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Nilson Carroll | Rochester, NY

When I was a kid in high school, I picked up a copy of Time of Need by William Barrett at Greenwood Books -- it's a critical book about narrative forms in the 20th century, and focuses on Camus, Hemingway, Faulkner, atonality, and modernist sculpture.

Barrett's great, but when I was sixteen, I found the book to be apocalyptic, fully (to a fault) reading into the idea of the 20th century as being a "time of need," seeing modernism as this catastrophic problem that needed correcting. I wasn't really understanding the text, and had only read about Nietzsche on Wikipedia (missing all the jokes).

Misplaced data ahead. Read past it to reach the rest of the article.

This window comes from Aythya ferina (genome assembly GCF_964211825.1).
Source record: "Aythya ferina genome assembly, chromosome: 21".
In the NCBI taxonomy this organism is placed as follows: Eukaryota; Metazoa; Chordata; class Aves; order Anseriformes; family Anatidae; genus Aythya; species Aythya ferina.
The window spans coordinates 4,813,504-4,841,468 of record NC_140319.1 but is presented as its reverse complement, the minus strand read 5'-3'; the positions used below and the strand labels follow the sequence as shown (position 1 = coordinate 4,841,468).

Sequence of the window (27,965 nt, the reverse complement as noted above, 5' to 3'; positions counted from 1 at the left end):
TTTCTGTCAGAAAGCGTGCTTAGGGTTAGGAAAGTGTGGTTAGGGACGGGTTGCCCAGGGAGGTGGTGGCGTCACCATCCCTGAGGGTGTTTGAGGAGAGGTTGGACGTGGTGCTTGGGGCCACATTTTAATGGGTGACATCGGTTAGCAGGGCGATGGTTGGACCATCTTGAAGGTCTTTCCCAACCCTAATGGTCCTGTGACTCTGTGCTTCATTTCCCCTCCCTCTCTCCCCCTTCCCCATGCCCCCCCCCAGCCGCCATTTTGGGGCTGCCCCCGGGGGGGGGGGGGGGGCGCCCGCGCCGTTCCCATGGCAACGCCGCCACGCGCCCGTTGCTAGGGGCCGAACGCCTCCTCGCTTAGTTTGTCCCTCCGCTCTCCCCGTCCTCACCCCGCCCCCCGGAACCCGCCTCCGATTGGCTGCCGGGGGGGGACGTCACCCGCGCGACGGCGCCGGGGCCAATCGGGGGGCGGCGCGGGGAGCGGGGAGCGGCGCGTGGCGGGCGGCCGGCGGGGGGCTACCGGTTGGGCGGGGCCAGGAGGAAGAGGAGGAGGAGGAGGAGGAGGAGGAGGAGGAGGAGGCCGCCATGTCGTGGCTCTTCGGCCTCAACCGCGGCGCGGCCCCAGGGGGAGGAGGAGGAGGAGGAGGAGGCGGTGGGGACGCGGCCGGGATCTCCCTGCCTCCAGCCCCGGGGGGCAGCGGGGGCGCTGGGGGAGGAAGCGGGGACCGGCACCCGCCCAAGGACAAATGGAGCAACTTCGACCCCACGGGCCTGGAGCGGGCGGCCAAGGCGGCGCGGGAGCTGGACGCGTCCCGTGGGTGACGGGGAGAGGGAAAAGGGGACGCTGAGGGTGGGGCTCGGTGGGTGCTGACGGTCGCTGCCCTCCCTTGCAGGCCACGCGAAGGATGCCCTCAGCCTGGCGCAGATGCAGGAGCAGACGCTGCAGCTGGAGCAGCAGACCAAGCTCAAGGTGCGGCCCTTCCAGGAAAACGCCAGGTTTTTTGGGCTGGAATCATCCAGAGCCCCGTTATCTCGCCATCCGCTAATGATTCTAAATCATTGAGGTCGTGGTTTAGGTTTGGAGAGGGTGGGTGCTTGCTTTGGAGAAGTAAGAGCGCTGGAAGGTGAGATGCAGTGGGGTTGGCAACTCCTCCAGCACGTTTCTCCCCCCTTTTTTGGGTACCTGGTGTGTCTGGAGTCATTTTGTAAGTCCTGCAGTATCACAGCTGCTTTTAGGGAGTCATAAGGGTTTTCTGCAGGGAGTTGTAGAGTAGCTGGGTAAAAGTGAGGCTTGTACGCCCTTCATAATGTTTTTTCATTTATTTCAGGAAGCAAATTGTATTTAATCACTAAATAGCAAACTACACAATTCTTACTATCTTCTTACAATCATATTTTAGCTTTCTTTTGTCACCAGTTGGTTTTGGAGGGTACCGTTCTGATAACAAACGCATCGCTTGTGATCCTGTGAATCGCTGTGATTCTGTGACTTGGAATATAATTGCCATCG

It cracks me up now, rereading it, reading pages and pages on Hemingway's sentence structures, for instance, and recalling that these chapters once evoked something completely radical (and naive) in me, some rebellious spark.

A book, and art in general, is best when it crushes you, ruins your day and your life, and never leaves you.


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